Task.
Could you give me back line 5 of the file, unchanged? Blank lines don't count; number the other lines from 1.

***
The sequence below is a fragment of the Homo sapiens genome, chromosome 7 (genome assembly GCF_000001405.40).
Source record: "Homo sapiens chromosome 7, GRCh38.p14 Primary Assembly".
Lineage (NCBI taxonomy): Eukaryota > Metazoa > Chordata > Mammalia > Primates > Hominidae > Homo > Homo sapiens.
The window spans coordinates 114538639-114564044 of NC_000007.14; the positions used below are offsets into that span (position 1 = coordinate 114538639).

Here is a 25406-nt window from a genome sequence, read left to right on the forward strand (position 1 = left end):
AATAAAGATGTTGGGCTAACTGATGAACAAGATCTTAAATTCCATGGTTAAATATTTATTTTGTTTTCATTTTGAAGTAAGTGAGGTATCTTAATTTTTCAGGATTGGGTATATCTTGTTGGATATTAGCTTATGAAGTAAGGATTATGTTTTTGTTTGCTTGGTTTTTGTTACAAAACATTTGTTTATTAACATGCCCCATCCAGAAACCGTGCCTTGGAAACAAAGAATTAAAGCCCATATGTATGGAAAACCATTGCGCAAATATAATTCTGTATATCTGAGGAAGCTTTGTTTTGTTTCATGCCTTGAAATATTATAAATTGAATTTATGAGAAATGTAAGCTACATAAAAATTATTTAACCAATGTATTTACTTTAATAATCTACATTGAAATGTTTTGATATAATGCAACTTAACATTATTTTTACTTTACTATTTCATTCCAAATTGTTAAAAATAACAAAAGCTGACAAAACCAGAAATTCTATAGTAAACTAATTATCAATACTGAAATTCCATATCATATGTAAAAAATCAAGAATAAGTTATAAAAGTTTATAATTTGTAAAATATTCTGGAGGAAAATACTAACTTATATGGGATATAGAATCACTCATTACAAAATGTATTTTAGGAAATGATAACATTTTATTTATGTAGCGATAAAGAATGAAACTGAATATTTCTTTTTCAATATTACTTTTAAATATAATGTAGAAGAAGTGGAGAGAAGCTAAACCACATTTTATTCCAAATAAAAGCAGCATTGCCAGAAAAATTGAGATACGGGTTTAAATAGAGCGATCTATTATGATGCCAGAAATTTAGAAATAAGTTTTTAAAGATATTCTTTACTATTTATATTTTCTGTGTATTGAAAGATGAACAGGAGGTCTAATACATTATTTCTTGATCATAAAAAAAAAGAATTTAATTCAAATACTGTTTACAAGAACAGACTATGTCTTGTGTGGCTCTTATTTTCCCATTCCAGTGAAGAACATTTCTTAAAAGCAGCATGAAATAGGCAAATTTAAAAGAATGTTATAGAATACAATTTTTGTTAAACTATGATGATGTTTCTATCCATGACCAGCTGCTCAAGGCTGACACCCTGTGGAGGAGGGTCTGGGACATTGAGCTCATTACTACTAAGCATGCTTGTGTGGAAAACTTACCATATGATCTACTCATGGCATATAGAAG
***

Here is a 25406-nt window from a genome sequence, read left to right on the forward strand (position 1 = left end):